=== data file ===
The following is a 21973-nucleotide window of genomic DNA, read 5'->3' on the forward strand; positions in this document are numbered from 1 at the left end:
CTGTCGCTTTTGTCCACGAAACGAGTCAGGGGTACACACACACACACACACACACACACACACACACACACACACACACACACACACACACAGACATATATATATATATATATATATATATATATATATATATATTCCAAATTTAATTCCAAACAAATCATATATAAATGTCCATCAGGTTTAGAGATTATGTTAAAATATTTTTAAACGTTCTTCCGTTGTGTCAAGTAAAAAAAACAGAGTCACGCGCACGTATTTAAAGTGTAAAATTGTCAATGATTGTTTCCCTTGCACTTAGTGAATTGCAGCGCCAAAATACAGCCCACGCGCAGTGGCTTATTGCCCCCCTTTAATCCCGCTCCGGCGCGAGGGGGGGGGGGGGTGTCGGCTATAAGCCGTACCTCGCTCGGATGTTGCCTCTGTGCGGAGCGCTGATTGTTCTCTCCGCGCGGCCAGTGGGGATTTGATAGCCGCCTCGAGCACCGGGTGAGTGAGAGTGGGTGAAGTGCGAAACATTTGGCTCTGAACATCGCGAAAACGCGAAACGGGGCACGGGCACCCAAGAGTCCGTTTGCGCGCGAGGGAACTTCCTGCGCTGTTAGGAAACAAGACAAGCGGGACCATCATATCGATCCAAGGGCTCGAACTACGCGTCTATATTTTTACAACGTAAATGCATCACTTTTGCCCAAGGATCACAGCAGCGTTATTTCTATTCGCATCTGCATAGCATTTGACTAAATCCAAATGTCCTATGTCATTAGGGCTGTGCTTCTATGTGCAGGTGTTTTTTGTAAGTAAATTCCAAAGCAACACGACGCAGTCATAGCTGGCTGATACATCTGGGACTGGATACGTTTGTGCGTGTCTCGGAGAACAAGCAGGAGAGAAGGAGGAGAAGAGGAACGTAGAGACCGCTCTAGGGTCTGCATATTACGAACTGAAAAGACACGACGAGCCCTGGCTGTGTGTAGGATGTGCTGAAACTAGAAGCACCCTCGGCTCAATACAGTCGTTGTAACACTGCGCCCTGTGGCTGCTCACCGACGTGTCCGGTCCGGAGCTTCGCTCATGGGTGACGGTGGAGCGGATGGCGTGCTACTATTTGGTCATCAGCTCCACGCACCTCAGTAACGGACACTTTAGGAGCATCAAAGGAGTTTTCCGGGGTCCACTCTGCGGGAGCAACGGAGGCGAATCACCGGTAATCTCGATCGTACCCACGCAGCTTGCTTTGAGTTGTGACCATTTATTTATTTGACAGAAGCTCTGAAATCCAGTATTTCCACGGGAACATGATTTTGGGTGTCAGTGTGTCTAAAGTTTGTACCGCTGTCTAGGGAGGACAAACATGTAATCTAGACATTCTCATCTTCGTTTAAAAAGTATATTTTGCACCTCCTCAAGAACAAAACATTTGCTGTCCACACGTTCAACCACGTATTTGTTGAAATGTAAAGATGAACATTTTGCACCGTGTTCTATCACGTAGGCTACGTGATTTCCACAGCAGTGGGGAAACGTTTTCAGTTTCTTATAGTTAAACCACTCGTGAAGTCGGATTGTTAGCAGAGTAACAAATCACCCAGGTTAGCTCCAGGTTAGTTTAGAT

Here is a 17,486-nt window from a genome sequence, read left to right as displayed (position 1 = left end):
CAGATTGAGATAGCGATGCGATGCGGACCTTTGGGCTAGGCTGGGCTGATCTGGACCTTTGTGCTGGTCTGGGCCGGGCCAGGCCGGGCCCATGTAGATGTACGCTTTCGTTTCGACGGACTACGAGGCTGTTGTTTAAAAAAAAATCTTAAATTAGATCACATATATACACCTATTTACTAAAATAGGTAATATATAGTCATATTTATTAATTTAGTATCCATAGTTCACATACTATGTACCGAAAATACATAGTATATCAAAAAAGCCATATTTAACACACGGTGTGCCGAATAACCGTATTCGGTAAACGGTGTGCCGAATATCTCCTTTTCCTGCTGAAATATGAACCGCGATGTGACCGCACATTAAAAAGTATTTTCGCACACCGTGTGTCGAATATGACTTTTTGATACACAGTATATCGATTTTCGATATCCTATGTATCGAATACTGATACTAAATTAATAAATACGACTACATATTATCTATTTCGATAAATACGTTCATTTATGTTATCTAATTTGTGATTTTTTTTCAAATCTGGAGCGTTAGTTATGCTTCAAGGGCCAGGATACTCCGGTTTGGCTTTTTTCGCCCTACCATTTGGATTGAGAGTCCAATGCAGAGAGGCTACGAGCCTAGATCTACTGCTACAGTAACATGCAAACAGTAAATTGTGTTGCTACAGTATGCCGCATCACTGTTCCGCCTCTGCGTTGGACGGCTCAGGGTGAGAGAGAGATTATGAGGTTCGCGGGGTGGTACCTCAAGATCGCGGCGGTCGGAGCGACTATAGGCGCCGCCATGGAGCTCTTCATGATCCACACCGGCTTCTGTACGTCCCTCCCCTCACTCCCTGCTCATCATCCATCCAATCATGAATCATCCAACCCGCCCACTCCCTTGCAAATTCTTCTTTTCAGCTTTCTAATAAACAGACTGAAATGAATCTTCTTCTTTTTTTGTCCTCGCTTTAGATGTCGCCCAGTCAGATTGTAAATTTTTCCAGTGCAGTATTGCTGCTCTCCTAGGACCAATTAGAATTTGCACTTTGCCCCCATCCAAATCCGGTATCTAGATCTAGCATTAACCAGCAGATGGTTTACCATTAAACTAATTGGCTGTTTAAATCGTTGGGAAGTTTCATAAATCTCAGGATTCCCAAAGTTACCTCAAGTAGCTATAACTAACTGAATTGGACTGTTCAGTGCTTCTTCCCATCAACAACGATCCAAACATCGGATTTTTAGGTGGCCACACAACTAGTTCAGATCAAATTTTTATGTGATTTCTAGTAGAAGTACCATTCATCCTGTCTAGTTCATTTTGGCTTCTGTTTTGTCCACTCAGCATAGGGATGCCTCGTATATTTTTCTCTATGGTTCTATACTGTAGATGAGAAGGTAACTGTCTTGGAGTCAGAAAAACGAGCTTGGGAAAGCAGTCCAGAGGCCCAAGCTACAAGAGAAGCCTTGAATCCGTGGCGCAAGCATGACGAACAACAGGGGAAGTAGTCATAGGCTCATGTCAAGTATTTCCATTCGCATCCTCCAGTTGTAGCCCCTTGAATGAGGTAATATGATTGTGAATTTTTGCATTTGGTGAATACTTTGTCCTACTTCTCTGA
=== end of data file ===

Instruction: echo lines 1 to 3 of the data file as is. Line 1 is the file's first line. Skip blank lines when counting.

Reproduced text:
The following is a 21973-nucleotide window of genomic DNA, read 5'->3' on the forward strand; positions in this document are numbered from 1 at the left end:
CTGTCGCTTTTGTCCACGAAACGAGTCAGGGGTACACACACACACACACACACACACACACACACACACACACACACACACACACACACACAGACATATATATATATATATATATATATATATATATATATATATTCCAAATTTAATTCCAAACAAATCATATATAAATGTCCATCAGGTTTAGAGATTATGTTAAAATATTTTTAAACGTTCTTCCGTTGTGTCAAGTAAAAAAAACAGAGTCACGCGCACGTATTTAAAGTGTAAAATTGTCAATGATTGTTTCCCTTGCACTTAGTGAATTGCAGCGCCAAAATACAGCCCACGCGCAGTGGCTTATTGCCCCCCTTTAATCCCGCTCCGGCGCGAGGGGGGGGGGGGGTGTCGGCTATAAGCCGTACCTCGCTCGGATGTTGCCTCTGTGCGGAGCGCTGATTGTTCTCTCCGCGCGGCCAGTGGGGATTTGATAGCCGCCTCGAGCACCGGGTGAGTGAGAGTGGGTGAAGTGCGAAACATTTGGCTCTGAACATCGCGAAAACGCGAAACGGGGCACGGGCACCCAAGAGTCCGTTTGCGCGCGAGGGAACTTCCTGCGCTGTTAGGAAACAAGACAAGCGGGACCATCATATCGATCCAAGGGCTCGAACTACGCGTCTATATTTTTACAACGTAAATGCATCACTTTTGCCCAAGGATCACAGCAGCGTTATTTCTATTCGCATCTGCATAGCATTTGACTAAATCCAAATGTCCTATGTCATTAGGGCTGTGCTTCTATGTGCAGGTGTTTTTTGTAAGTAAATTCCAAAGCAACACGACGCAGTCATAGCTGGCTGATACATCTGGGACTGGATACGTTTGTGCGTGTCTCGGAGAACAAGCAGGAGAGAAGGAGGAGAAGAGGAACGTAGAGACCGCTCTAGGGTCTGCATATTACGAACTGAAAAGACACGACGAGCCCTGGCTGTGTGTAGGATGTGCTGAAACTAGAAGCACCCTCGGCTCAATACAGTCGTTGTAACACTGCGCCCTGTGGCTGCTCACCGACGTGTCCGGTCCGGAGCTTCGCTCATGGGTGACGGTGGAGCGGATGGCGTGCTACTATTTGGTCATCAGCTCCACGCACCTCAGTAACGGACACTTTAGGAGCATCAAAGGAGTTTTCCGGGGTCCACTCTGCGGGAGCAACGGAGGCGAATCACCGGTAATCTCGATCGTACCCACGCAGCTTGCTTTGAGTTGTGACCATTTATTTATTTGACAGAAGCTCTGAAATCCAGTATTTCCACGGGAACATGATTTTGGGTGTCAGTGTGTCTAAAGTTTGTACCGCTGTCTAGGGAGGACAAACATGTAATCTAGACATTCTCATCTTCGTTTAAAAAGTATATTTTGCACCTCCTCAAGAACAAAACATTTGCTGTCCACACGTTCAACCACGTATTTGTTGAAATGTAAAGATGAACATTTTGCACCGTGTTCTATCACGTAGGCTACGTGATTTCCACAGCAGTGGGGAAACGTTTTCAGTTTCTTATAGTTAAACCACTCGTGAAGTCGGATTGTTAGCAGAGTAACAAATCACCCAGGTTAGCTCCAGGTTAGTTTAGAT

Here is a 17,486-nt window from a genome sequence, read left to right as displayed (position 1 = left end):